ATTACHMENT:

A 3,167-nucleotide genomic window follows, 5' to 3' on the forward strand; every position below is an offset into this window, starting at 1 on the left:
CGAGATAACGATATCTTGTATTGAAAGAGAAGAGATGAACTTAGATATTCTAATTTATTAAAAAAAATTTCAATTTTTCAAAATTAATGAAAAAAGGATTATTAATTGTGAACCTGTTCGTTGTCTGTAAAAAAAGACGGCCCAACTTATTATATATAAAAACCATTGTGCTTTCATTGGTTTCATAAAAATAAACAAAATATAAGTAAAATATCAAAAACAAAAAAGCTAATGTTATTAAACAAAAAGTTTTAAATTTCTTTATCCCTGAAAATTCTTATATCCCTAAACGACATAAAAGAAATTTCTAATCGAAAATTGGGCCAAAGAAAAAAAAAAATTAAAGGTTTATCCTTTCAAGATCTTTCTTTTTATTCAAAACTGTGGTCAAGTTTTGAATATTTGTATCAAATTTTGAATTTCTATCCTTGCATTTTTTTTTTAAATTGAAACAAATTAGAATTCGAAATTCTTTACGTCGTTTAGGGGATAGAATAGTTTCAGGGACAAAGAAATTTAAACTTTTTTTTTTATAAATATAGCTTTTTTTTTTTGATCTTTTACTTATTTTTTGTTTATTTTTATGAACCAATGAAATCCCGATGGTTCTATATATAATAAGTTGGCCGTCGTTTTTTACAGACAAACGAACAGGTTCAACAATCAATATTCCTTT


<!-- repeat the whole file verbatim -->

A 3,167-nucleotide genomic window follows, 5' to 3' on the forward strand; every position below is an offset into this window, starting at 1 on the left:
CGAGATAACGATATCTTGTATTGAAAGAGAAGAGATGAACTTAGATATTCTAATTTATTAAAAAAAATTTCAATTTTTCAAAATTAATGAAAAAAGGATTATTAATTGTGAACCTGTTCGTTGTCTGTAAAAAAAGACGGCCCAACTTATTATATATAAAAACCATTGTGCTTTCATTGGTTTCATAAAAATAAACAAAATATAAGTAAAATATCAAAAACAAAAAAGCTAATGTTATTAAACAAAAAGTTTTAAATTTCTTTATCCCTGAAAATTCTTATATCCCTAAACGACATAAAAGAAATTTCTAATCGAAAATTGGGCCAAAGAAAAAAAAAAATTAAAGGTTTATCCTTTCAAGATCTTTCTTTTTATTCAAAACTGTGGTCAAGTTTTGAATATTTGTATCAAATTTTGAATTTCTATCCTTGCATTTTTTTTTTAAATTGAAACAAATTAGAATTCGAAATTCTTTACGTCGTTTAGGGGATAGAATAGTTTCAGGGACAAAGAAATTTAAACTTTTTTTTTTATAAATATAGCTTTTTTTTTTTGATCTTTTACTTATTTTTTGTTTATTTTTATGAACCAATGAAATCCCGATGGTTCTATATATAATAAGTTGGCCGTCGTTTTTTACAGACAAACGAACAGGTTCAACAATCAATATTCCTTT